MV Agusta

In December 2004, Proton purchased a majority share in MV Agusta of Italy at 70 million Euro. MV Agusta is the manufacturer of MV Agusta, Husqvarna, and Cagiva motorcycles. A year later, Proton sold off its 57.7% share in MV Agusta to Italy's GEVI Spa for a token of 1 Euro. Due to heavy debt by MV Agusta, the selling enabled Proton to write off the losses off its book. But the buyer would assume the 107 million Euro ($174 million) in debt. In August 2007, GEVI Spa the company that bought over MV Agusta for 1 Euro sold the brand Husqvarna and its factory to BMW for a reported 93 millions euros leading to speculations by the Malaysian public of bad management of the company's board of directors.


When the first Proton appeared on Malaysian roads, local wits promptly dubbed it (Proton Saga) the 'Potong Harga', meaning the 'cut-price' Proton. And for good reason. The Proton was at least 20% cheaper than non-national makes in the same 1.3 to 1.5 liter class. With both the price and a dash of national pride working for it, the Proton got a rapid hold on the market. By 1988 the Proton had overtaken all other makes and grabbed 73% of the passenger car market.

In 1983, when the 'national car' had been planned, Malaysia was selling just over 90,000 cars a year and the market was growing annually by 20%. The Proton plant was designed to turn out 80,000 units a year and could gear up to 120,000 units. But in Proton's first full year of production (1986), car sales took a severe dip to 47,000 and next year, due to the worsening economic situation, just 35,000. Only in 1988 did the market begin a recovery to 54,000 units, by now most of them Protons. Since then, the market has grown steadily to a 2005 peak of 417,000 cars

Government policy has kept the Proton cheaper than other makes by the simple strategy of taxing the competition, while giving Proton exemptions from these same taxes. Duties on packages of parts for assembly into complete cars in Malaysia is said to average about 150%. Proton is exempted from most of these

On the 1st of January 2008, the postponed-several-times full implementation of an ASEAN Free Trade Agreement which Malaysia originally signed on to in January 1992 was to finally have come into effect. The agreement would effectively bar practices that discriminate against goods (including vehicles) that are considered “Made in ASEAN” by the use of Tariff and/or Non-Tariff Barriers. This would practically eliminate most of the price advantage, achieved by way of the 50% rebate Proton (and other “Malaysian-made” cars) enjoy on the hefty (75 to 125%) engine-capacity-related Excise Duty applied to new vehicles sold in Malaysia.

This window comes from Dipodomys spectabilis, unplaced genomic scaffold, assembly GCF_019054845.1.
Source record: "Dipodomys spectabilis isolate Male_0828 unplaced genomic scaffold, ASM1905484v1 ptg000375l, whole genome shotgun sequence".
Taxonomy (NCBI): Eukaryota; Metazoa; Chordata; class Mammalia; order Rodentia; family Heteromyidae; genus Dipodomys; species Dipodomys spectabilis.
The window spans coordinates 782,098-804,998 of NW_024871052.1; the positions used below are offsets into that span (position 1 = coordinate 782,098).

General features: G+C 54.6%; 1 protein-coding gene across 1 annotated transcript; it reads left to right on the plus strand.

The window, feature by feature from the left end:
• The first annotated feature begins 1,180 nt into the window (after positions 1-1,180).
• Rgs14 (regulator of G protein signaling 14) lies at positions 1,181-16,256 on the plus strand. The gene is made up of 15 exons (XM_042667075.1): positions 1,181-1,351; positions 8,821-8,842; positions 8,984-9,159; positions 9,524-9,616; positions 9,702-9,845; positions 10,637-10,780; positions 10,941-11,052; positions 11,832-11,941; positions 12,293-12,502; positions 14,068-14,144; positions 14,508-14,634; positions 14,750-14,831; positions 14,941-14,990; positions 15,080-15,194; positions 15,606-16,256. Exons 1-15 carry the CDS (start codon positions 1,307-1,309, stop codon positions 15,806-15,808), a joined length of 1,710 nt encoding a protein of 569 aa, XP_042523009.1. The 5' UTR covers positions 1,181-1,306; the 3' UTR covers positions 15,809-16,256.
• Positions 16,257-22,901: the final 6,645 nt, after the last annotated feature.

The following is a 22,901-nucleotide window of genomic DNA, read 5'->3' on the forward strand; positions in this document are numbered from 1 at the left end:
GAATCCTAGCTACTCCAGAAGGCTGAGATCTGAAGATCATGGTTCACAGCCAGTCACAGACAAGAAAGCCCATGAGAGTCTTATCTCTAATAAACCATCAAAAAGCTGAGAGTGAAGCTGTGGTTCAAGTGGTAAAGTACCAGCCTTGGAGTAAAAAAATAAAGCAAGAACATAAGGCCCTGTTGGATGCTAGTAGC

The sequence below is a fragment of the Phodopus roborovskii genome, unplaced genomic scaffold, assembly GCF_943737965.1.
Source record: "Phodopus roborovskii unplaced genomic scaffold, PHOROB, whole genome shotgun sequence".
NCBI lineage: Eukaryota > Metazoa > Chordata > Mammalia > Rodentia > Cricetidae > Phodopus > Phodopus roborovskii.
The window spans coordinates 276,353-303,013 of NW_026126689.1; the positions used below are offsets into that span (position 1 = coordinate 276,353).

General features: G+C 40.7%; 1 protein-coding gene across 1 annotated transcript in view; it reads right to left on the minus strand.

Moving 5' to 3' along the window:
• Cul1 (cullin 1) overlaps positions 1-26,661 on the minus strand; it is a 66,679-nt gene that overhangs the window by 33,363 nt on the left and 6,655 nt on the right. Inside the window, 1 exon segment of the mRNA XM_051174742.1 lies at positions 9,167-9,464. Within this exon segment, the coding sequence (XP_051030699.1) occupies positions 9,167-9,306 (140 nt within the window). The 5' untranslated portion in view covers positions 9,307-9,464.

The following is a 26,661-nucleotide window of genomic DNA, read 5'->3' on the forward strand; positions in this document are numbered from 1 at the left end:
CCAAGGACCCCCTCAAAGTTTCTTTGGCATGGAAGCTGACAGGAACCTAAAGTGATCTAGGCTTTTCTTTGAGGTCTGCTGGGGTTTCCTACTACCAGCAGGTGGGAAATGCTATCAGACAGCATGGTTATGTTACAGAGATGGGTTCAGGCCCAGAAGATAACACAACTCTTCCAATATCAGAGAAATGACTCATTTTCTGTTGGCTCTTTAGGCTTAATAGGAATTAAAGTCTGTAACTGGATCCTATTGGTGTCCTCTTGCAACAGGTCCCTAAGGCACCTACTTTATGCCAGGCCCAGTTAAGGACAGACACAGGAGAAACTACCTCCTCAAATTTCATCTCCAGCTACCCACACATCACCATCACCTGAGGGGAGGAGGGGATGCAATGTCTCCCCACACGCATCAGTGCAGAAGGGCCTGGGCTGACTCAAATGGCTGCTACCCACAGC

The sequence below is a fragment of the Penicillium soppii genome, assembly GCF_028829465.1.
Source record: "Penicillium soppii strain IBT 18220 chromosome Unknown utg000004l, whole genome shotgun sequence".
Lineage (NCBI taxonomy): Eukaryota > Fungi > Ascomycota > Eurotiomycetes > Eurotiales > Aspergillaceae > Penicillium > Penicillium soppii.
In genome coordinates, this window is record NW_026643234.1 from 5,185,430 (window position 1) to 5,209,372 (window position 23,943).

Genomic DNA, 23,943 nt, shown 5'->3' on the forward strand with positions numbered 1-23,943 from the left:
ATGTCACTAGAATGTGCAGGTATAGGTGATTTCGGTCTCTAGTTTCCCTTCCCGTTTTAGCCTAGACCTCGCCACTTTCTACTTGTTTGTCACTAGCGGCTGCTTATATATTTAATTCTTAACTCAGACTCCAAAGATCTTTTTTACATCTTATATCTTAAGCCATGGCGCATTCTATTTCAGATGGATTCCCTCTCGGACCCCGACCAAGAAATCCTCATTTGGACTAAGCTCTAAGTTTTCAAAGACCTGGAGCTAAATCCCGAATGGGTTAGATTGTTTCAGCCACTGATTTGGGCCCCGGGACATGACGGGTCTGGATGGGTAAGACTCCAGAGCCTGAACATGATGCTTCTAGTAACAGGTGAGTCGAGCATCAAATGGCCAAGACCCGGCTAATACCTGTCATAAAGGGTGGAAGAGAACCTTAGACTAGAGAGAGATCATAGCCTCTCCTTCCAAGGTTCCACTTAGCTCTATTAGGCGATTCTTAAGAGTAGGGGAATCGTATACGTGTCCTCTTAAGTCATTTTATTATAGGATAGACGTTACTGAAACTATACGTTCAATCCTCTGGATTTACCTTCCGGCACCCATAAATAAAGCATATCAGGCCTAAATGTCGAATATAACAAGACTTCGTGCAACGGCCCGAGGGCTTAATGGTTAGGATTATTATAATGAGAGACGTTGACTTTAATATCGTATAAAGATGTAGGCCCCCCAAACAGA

This rebate is largely responsible for the non-Malaysia ASEAN-made cars costing between 30 and 60 % more than an equivalent locally-made vehicle. With a “level playing field”, within the confines of CEPT (which at the moment allows a maximum 5% import duty) using existing FOB prices, an ASEAN (Thai-made) Toyota would sell for within 10% of a comparable Proton, and would probably result in the devastation of Proton the company. It would appear that this is an unacceptable consequence to the Malaysian government, so for the time being, possibly till the much anticipated General Elections, local car manufacturers will be allowed to continue receiving the excise duty rebate, with the Government picking up the tab for probable penalties it will have to pay to ASEAN members for the gross disregard of the Trade Agreement requirments.

It should be noted that the main “solution” mooted by the Malaysian Government over several years to maintain the pricing advantage of locally-made cars, by providing grants and subsidies (to counteract a removal of the Excise Duty rebate) would also be deemed to be non-compliant with the Trade Agreement, contravening Non-tariff barriers to trade requirements.

The lack of direct competition at Proton models' price points (in Malaysia) has allowed Proton, for many years, to continue selling very outdated designs, generally with scant regards to providing basic safety equipment such as airbags and anti-lock braking in domestic models. Additionally, J.D. Power survey results have consistenly shown that Protons have poorer rankings in intitial quality than the available competition

List of all Proton cars

Source: Wikipedia